What do you think? Leave a respectful comment.

What impact will Brexit have on U.S. trade policy?

Britain is the U.S.’s closest diplomatic and military ally and top economic partner in Europe. One-fifth of U.S. exports to Europe go to the UK and so do half a billion dollars in direct investments. Senior editor of Foreign Policy magazine Cameron Abadi joins Alison Stewart to discuss the effects Brexit might have on business relations in the UK and Europe.

Read the Full Transcript

  • ALISON STEWART:

    I am joined by Cameron Abadi, a senior editor of "Foreign Policy" magazine.

    What are the implications for U.S. companies that use the U.K. as a base and an entry point to business in Europe?

    CAMERON ABADI, SENIOR EDITOR, "FOREIGN POLICY" MAGAZINE: Well, you know, a lot of companies use Britain precisely that way. So you cited how important an economic partner that is. But it's hard to disentangle how much of that partnership is about Britain and how much of that is about Europe. And I think it's safe to say a lot of that is about using Britain to get access to this much bigger market in Europe.

    Now that Britain has decided it's not part of that market– or at least temporarily won't be part of that market– a lot of companies are going to have to calculate whether it makes sense to stay in Britain. And a lot of companies have said that in the run-up to the vote — and we'll see in the weeks ahead — whether they start to move their operations away from Britain and move it elsewhere on the European continent.

  • ALISON STEWART:

    Let's talk about trade, what the impact will be on trades. Especially with President Obama's transatlantic trade partnership deal. What does the future hold for that and for U.S. trade with U.K.?

  • CAMERON ABADI:

    Yes, you know, that transatlantic partnership deal was the top priority of the Obama administration with regards to Europe, probably since the beginning of Obama's first term. I mean, that was what he said from the outset was the most important thing on his agenda.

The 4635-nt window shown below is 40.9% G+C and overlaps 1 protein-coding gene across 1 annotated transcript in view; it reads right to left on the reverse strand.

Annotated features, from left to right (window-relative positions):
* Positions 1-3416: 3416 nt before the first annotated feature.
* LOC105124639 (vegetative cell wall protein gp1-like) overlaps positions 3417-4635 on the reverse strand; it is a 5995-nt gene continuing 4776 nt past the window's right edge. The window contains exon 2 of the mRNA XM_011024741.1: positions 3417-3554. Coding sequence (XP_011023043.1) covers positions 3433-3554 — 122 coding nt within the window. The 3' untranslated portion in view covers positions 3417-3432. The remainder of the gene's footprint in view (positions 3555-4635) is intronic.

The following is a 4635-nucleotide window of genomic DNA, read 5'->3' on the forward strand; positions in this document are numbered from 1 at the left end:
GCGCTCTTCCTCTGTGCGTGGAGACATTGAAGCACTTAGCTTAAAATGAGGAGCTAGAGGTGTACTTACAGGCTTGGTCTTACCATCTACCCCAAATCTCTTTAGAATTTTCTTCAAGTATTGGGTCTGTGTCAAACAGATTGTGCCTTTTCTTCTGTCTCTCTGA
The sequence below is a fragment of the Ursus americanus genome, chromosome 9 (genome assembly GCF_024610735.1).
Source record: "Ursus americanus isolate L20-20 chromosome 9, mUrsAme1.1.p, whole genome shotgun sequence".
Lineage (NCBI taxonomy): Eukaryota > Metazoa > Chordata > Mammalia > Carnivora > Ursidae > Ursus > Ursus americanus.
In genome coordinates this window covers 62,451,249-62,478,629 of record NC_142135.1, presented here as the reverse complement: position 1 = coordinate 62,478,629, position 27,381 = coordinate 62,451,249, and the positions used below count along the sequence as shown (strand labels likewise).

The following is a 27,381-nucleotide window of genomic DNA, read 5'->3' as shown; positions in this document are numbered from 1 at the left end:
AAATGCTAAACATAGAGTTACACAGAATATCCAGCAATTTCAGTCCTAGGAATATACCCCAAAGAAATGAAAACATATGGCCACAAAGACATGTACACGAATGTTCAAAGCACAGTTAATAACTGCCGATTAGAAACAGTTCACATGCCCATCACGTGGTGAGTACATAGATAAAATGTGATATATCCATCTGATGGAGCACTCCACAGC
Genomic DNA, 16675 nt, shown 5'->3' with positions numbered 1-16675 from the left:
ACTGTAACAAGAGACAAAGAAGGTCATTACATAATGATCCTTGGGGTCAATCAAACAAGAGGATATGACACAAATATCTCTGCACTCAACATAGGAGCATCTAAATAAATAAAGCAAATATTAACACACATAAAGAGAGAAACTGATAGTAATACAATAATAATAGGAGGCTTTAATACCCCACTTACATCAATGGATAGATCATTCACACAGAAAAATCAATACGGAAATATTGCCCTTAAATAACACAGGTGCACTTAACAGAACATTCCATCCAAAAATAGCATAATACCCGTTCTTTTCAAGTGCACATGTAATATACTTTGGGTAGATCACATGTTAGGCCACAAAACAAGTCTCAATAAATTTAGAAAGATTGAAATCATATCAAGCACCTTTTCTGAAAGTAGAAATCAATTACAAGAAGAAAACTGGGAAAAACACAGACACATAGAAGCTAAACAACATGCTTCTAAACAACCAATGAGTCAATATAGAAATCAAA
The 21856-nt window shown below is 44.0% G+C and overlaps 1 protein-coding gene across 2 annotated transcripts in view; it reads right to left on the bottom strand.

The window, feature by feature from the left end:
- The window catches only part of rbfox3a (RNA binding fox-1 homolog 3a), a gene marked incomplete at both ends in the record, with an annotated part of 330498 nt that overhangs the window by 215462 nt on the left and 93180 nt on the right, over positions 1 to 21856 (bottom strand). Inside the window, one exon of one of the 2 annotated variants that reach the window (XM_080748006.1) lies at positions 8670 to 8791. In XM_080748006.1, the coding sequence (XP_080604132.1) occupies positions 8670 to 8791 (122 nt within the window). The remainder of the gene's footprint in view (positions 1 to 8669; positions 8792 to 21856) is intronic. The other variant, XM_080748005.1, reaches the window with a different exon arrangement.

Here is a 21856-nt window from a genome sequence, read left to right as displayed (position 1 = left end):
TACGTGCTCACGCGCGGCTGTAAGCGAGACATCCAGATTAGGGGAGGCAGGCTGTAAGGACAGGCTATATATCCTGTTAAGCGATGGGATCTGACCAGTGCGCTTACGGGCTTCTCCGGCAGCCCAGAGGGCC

Now that the European Union is in a crisis, now that the most pro-free trade country in Europe has taken a step back, it's not clear if that trade partnership– which was very close to happening, which sort of, by all accounts was sort of third base– it's not clear what is going to happen to that. And probably not going to be able to be passed before Obama leaves office.

  • ALISON STEWART:

    Let's talk about the U.K.'s and U.S.' political allies as supports one another. How will Brexit affect that relationship, especially when they're dealing with sort of diplomatic issues that maybe other European countries don't necessarily agree with the U.S. on?

  • CAMERON ABADI:

    You know, Britain is a long — has been a partner for the U.S. for a long time and sees a lot of issues in the world the same way as the U.S. does. And to that extent, Britain has been United States' voice in the room in the European Union. When it comes to a foreign policy question like Russia, you have countries in Europe like Germany and France who have had different relations, that have sort of tried to be more warmer rapprochement relationship with Russia. Britain has been our sort of — more voice in the room of having a tougher line against a place like Russia.

    So now that Britain is no longer going to be part of diplomatic deliberations in Europe, I think the United States is going to have a tougher time winning Europe over for those big foreign policy questions, like Russia.

  • ALISON STEWART:

    There has to be a who or a what — a country, and a government that might take advantage of Brexit and take advantage of this turmoil. Who might that be? What are some possibilities?

  • CAMERON ABADI:

    Well, I just mentioned Russia. And Russia seems to be– has long wanted to be the most powerful country on the European continent. That's been their strategy going back centuries. And it's been true in the last couple of years. We've seen them act aggressively on that border with Europe.

    Now that they smell a little weakness in Europe, I think it's safe to say we may soon see them trying to probe that border, trying to find other areas of weakness to test. And now that Britain is no longer a part– strong military like Britain is no longer part of the European Union, they may try to take advantage of that.

  • ALISON STEWART:

    The analogy that everybody has been using is this is a divorce. So the question is, is this going to be a knock-down, drag-them-out divorce? Is this we're going to mediation and we're going to play nice divorce? Or is this going to be a quickie divorce?

  • CAMERON ABADI:

    Well, you know, that is exactly the question people are wondering, and I think it comes down to the law, the provision called Article 50. That was written into the European treaties. When they wrote it, it's not clear they thought anyone would actually use that. But now that they are, we'll see whether it's going to be a smooth process, or it's going to be something where Europe tries to punish Britain for exiting.

    And the reasoning for that would be, well, we want to– European countries might want to deter other countries from taking this kind of step. So the best way to do that may be to punish Britain on the way out. Britain seems to think — or the leave campaign argued — that they would get a sweetheart deal because they're a big enough economy. But I think– I think the incentives to punish Britain may — may win out.

  • ALISON STEWART:

    Cameron Abadi from "Foreign Policy" magazine, thanks so much.

  • CAMERON ABADI:

    Thank you.

The Latest